May 27, 2009
. Papal Audience About Saint Theodore
Dear Brothers and Sisters,
Today’s catechesis on the life and teaching of Saint Theodore the Studite places us at the heart of the medieval Byzantine period. Born in 759 to a noble and pious family, Theodore entered the monastery at the age of twenty-two. He vigorously opposed the iconoclastic movement since, he argued, abolishing images of Christ entails a rejection of his work of redemption.
Theodore also initiated a thorough reform of the disciplinary, administrative and spiritual aspects of monastic life. A particularly important virtue according to Theodore is philergia – the love of work – since diligence in material tasks indicates fervour in one’s spiritual duties. He even described work as a type of "liturgy", asserting that the riches mined from it must be used to help the poor. The Studite’s Rule holds particular relevance for us today because it highlights the unity of faith and the need to resist the danger of spiritual individualism. May we heed Theodore’s summons to nurture the unity of the Body of Christ through well-ordered lives and by cultivating harmonious relationships with one another in the Holy Spirit.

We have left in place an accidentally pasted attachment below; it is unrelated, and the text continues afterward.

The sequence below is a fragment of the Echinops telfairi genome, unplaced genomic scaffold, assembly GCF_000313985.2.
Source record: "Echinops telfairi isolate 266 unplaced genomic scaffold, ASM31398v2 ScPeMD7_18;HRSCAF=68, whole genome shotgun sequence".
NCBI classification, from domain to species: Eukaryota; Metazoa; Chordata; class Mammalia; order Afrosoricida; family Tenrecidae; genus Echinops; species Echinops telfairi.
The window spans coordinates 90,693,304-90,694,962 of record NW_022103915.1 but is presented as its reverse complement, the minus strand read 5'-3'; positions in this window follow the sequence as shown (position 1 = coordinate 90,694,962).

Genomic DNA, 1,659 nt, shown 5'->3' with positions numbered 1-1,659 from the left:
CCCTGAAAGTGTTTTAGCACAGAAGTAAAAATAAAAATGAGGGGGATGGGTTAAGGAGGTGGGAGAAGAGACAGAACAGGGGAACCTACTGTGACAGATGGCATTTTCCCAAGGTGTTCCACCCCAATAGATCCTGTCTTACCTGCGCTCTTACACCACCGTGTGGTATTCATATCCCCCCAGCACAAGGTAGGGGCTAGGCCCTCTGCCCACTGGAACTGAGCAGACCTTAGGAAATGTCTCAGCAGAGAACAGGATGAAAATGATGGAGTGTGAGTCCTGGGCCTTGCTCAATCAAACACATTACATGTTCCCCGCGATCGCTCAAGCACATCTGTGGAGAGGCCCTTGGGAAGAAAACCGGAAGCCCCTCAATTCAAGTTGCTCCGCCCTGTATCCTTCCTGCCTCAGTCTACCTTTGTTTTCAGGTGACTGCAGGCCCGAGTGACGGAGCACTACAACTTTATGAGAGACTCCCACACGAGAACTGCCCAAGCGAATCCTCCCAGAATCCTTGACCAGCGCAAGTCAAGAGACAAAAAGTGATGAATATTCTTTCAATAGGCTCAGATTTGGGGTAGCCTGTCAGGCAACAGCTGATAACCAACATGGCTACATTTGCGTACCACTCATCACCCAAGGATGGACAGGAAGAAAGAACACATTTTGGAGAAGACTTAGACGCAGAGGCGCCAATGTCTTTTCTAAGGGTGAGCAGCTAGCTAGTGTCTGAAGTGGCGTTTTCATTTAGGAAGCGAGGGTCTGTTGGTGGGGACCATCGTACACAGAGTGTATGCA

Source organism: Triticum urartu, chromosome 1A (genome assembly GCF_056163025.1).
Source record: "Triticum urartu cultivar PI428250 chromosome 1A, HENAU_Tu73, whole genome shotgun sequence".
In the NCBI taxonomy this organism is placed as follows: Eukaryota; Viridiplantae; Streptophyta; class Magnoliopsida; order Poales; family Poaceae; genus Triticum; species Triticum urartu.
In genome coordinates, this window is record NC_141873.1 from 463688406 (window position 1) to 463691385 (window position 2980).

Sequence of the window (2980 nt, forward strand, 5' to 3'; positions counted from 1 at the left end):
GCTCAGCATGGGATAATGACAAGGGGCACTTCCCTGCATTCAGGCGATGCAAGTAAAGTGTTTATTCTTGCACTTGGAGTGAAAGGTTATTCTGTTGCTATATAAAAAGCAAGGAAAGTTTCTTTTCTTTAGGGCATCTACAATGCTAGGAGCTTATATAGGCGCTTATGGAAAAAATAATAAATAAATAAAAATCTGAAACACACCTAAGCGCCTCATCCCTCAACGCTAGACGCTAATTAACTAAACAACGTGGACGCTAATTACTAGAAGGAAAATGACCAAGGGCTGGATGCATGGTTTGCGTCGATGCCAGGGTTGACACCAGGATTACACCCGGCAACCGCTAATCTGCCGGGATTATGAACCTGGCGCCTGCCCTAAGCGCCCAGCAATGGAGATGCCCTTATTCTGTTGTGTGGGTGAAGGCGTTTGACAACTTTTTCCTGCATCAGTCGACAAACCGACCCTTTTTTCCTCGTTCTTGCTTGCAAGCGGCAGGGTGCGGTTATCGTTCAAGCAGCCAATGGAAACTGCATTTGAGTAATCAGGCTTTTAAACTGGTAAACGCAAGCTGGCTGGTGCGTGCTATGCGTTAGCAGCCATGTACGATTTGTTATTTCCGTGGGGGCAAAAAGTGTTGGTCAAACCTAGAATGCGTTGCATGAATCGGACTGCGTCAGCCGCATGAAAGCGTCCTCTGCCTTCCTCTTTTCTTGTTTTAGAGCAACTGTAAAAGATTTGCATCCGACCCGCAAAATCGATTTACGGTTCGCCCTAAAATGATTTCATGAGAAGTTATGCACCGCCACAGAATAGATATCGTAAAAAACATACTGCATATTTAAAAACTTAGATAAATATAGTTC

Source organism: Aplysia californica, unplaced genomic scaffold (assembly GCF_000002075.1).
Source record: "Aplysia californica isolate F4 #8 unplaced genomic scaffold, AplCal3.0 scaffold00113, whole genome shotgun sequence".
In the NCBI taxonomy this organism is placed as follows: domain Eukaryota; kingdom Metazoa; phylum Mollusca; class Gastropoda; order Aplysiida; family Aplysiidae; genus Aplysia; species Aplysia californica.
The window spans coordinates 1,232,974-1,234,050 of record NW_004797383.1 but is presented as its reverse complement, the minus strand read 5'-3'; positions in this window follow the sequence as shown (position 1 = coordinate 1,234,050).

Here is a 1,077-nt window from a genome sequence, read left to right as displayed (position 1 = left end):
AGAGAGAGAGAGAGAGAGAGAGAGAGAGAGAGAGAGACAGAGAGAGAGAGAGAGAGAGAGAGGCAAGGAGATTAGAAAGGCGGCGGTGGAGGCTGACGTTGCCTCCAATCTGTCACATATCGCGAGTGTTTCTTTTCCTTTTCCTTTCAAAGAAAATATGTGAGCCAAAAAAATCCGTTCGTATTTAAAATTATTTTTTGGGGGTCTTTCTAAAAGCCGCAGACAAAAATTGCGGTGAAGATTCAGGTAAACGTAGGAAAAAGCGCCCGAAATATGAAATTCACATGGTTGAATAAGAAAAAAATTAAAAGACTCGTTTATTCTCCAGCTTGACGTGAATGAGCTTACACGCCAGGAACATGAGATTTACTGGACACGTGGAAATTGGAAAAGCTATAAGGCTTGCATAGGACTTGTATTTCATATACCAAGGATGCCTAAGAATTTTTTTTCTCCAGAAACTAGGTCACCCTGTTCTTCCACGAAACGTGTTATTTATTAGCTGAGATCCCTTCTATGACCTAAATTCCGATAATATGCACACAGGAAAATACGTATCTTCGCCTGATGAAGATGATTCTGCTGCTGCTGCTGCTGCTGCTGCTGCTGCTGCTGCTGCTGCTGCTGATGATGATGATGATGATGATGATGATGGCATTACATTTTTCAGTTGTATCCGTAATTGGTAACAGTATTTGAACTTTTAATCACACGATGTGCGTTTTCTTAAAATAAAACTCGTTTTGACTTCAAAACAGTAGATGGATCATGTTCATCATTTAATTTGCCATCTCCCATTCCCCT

I warmly greet all the English-speaking pilgrims. In a special way, I welcome members of the Schola Cantorum of Assumption Seminary in San Antonio, Texas; seminarians and priests from Sacred Heart Major Seminary in Detroit, Michigan; and members of the Order of Knights of Saint John from Nigeria. God bless all of you!